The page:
It’s hot in North Africa in August. The month of Ramadan, while interesting and impressive to witness, is perhaps not the best time to travel to the Maghreb in search of foodist inspiration. A sunny day on the Andalucía coast, a broken car window and a missing bag (handily filled with all the steal-worthy stuff) is a tiresome way to discover that travel insurance isn’t worth the paperless ether it’s written on... Ah, the pearls of wisdom we uncovered this summer!
Of course we still had a great time: holidays are brilliant! The car was granted convalescence in a posh car park in Algeciras and we dithered around Morocco via boat, train, taxi, bus and smellybus, getting into as many adventures as 45° would allow.
I was excited about the prospect of revisiting the food-stalls at the Djemaa el Fna in Marrakesh. At first it was very disappointing: a massive tourist trap; fun but frustrating. Later, though, we found a little adventure in the shape of a sheep’s head. They’re genuinely delicious. Really. We tried cow’s titty, which was a bit strange but perfectly okay. It was dense and not overly interesting – it reminded me of the time I cooked lamb’s fries*... The mutton face was great though. Like a lamby pig’s trotter. Not everyone’s cup of tea perhaps, but if you can cope with a pig’s foot for your tea then you should find something to love...** The heads have the brains removed and are then boiled. They come straight from the pot onto your plate, so dispelling any worries about bad hygiene, and are topped with some sultry juices from the other item on sale: Beef Tanjia. The sauce was beefy and bold, but also delicate with saffron and preserved lemon. Yumity-Yum! Grouped in the centre of the market, the guys who sold this stuff were ten times more chilled than the barbecue merchants who clawed at us for custom. Clearly not too many tourists bothered them - and with their gruesome displays it is no little wonder - but even if you’re not a weirdo offal fetishist, go see them to try the beef stew; it’s not a bit scary and it’s the real deal.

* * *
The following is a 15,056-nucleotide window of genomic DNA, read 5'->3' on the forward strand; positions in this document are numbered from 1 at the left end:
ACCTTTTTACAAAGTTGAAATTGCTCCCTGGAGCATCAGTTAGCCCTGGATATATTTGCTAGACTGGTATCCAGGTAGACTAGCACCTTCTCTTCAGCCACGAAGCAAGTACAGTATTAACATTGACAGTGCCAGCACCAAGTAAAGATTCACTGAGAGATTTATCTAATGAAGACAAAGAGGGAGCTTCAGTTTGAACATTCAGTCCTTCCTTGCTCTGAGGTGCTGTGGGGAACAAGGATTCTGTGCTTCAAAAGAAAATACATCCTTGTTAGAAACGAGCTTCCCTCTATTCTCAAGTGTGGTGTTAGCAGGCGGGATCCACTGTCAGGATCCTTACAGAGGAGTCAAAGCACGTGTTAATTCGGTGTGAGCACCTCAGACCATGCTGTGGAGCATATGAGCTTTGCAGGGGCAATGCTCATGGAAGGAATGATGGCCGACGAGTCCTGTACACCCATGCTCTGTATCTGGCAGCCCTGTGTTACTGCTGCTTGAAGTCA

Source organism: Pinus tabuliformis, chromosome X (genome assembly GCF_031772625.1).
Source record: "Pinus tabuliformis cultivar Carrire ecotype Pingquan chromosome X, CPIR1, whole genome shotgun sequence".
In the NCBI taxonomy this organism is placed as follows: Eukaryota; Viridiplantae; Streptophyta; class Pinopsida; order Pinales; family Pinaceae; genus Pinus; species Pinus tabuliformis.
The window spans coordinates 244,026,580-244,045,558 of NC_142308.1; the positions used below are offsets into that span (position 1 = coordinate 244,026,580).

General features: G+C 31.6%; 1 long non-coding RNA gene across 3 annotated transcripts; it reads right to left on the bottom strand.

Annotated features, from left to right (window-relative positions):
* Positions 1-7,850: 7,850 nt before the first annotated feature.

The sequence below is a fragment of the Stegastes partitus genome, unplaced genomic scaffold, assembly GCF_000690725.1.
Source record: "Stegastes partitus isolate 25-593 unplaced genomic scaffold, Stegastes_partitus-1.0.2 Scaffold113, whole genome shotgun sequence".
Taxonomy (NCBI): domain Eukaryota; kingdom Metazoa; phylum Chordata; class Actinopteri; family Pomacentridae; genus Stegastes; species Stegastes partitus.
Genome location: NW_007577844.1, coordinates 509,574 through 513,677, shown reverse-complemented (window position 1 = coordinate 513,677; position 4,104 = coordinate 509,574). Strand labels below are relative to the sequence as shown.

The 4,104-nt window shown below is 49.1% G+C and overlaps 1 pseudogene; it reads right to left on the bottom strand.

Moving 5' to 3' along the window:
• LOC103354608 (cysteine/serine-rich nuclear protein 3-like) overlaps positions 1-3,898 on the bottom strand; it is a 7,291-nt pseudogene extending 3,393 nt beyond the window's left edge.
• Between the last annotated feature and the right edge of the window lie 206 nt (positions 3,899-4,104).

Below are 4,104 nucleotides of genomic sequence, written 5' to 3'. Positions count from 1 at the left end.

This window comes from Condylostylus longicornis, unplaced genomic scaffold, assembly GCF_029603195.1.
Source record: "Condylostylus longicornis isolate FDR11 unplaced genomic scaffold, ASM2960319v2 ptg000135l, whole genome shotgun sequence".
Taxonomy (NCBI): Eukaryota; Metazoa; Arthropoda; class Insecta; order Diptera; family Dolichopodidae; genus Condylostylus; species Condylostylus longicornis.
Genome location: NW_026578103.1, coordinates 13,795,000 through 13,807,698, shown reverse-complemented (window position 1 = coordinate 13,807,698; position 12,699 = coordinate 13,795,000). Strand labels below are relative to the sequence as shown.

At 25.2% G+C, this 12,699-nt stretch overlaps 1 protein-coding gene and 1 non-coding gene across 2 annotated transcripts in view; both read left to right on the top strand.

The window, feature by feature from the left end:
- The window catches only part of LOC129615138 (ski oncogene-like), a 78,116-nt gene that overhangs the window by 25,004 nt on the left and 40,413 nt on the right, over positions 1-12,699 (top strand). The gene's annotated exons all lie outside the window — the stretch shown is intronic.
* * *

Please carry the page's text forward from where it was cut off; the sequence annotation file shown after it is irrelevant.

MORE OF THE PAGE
*That’s bollocks to me and you. I’ve only tried it once... But to be fair I don’t think I nailed it.
Tanjia is peculiar to Marrakesh. The man who told us about it made it sound cool so we stayed another day and found someone to show us how it’s done. The sneak preview at the market came by chance and now we knew it would be worth the effort!
Like plenty of others, the dish is named after the dish – a terracotta urn, tall and with handles and a lip at the top which ready it for its rather particular cooking method. Tanjia is cooking for boys – when women make it, it doesn’t taste right, Brahim says. Young men in Marrakesh, perhaps at the stage before they have a wife with a stove to cook them their tea, have developed a pretty fancy alternative to a dirty keebab. Ingredients to a simple stew are plonked in a pot, sealed tight shut, and then carried to the Hammam where they spend the day gently braising in a bath of hot embers from the wood-fired oven that powers the steamy local wash house. Bread and a bowl, and maybe a chum or two, are all that are needed in the evening to complement the finished dish, carried, piffling and steaming through the back streets of town and back home, for a baddass bachelor beast of a feast!